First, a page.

Instant: The Story of Polaroid
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Instant: The Story of Polaroid

3.8 of 5 stars 3.80  ·  rating details  ·  253 ratings  ·  52 reviews
"Instant photography at the push of a button!" During the 1960s and '70s, Polaroid was the coolest technology company on earth. Like Apple, it was an innovation machine that cranked out one must-have product after another. Led by its own visionary genius founder, Edwin Land, Polaroid grew from a 1937 garage start-up into a billion-dollar pop-culture phenomenon. Instant tel...more
Hardcover, 192 pages
Published September 26th 2012 by Princeton Architectural Press (first published September 10th 2012)
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Jenn Ravey
From the book cover:

Instant tells the remarkable tale of Edwin Land's one-of-a-kind invention - from Polaroid's first instant camera to hit the market in 1948 to its meteoric rise in popularity and adoption by artists such as Ansel Adams, Andy Warhol, and Chuck Close, to the company's dramatic decline into bankruptcy in the late '90s and its unlikely resurrection in the digital age. Instant is both an inspiring tale of American ingenuity and a cautionary business tale about the perils of compan...more
William Ramsay
This book was a bit disappointing to me. Of course, the fact that I spent my entire work career at Polaroid may have something to do with my take on the company and why I feel Bonanos didn't get it quite right. I joined Polaroid in 1965 and was not a part of the early years, which the author covers quite interestingly. Where he fails to win my praise is in the two areas. First, he gives too much credit - and spends too much time - talking about the affect Polaroid had on the arts. True, Andy War...more
This book brought me back to all those times the Polaroid camera came out when we were growing up and made me smile as I remembered my dad's delight in the instant results of the picture taking. It is a fascinating story of a company dominated by its founder and the amazing things he and it accomplished because of the go for it culture he established. The stories of the early inventions were fascinating such as the Polaroid Sight-Conditioning train window.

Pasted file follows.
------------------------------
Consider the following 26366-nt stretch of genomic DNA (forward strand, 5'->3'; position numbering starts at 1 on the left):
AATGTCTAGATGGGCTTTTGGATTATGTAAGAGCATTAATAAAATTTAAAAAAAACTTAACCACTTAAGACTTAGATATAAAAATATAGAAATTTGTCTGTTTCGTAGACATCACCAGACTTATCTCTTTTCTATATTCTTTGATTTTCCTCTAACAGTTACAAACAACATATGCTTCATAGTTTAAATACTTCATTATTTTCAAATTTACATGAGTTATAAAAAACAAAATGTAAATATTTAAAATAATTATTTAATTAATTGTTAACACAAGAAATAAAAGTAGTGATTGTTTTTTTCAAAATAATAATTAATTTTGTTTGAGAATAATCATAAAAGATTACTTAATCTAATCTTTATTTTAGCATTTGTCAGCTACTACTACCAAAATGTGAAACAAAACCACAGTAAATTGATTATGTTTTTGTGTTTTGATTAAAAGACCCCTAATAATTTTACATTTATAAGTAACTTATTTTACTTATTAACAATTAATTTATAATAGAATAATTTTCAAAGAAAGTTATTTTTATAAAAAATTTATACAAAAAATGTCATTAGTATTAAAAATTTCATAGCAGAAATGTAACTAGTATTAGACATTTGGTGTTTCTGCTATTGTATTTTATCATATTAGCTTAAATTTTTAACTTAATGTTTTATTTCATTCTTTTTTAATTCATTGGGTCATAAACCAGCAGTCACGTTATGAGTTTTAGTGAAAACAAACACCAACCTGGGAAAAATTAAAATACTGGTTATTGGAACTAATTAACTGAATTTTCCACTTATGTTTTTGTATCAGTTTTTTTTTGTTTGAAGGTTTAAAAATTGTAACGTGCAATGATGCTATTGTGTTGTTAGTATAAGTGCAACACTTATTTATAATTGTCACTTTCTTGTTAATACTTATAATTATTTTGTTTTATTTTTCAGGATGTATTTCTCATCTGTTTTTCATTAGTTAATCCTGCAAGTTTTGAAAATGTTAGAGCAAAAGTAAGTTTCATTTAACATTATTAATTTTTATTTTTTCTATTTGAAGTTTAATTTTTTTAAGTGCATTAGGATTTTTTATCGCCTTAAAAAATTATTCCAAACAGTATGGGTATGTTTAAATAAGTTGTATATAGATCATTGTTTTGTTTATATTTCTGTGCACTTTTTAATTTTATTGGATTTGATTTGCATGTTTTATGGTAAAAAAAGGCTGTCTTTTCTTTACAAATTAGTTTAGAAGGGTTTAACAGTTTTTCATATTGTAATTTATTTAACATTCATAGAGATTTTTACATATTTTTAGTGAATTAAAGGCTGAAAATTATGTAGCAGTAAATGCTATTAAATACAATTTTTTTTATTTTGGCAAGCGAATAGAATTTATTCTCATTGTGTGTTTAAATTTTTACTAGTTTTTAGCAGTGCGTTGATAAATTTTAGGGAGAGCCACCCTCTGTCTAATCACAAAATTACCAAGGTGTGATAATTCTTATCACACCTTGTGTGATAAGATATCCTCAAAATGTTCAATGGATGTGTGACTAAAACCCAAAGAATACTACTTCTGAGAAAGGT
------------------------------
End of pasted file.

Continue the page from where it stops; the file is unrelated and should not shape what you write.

After Land left the company, the stories...more
I thought the story of how Steve Jobs created Apple was a fascinating story... but then I learned that Jobs idolized Edwin Land, the founder of Polaroid. After reading this book I now see how a lot of things Steve Jobs did were actually emulating what Land did a generation before... grabbing an unlikely bunch of geniuses, inspiring them to change the world, and a somewhat quixotic focus on the user experience over sales and profits. When I read about basic chemistry of how polaroid film works......more
I would never have read this book if it weren't part of the curriculum for academic writing at UMD, but it was so much fun to read. Bonanos takes advantage of neat parallels between Jobs and Apple and Land and Polaroid to tell his story, and is clearly a deep appreciator of Polaroid's artistic commitment.

The book includes a fair amount of pictures, but it should include more. Bonanos spends a fair amount of time describing images that are not reproduced in the book, when it would be much more e...more
LAPL Reads
Instant photography is so much a part of our lives that it is difficult to imagaine a time when it was a novelty. In the late 1940s the Polaroid Land Camera was commercially available and it printed a photograph in one minute. Edwin Land, the founder of Polaroid, was the Steve Jobs of his day, according to author Christopher Bonanos. He dropped out of Harvard and developed polarized filters for automobiles, sunglasses and 3-D spectacles. His Cambridge-based technology firm invented the first ins...more
Jan 24, 2014 Elizabeth rated it 5 of 5 stars  ·  review of another edition
Recommends it for: Anyone
Recommended to Elizabeth by: NPR
I still have a polaroid picture of my "boyfriend" at my 13th birthday party hoola-hooping. One of the funniest pictures from my early childhood is a polaroid picture of my sister and I sitting on Santa's lap. Why is it funny? My sister had one of her hands pulled up inside of her sleeve, making it look like she only has one hand. And I cherish, with some embarrassment, the picture of my 4th grade science fair team, circa 1990, in front of our award-winning model of a volcano...complete with my p...more
I was surprised by how quickly this read, but also disappointed with it. It started fast, and then...petered out.
Interesting, but a little uneven and unfocused with a tone that kept slipping into something slightly overfamiliar. Footnotes aren't something I would normally comment on, or even notice beyond flicking my eyes over them, but the ones here were strange and mostly irrelevant to the context at hand (if sometimes interesting enough that I wished there had been more focus on that).

Mostly it made me want to go out and see if anyone in my family still has a Polaroid camera kicking around somewhere tha...more
Gary Schroeder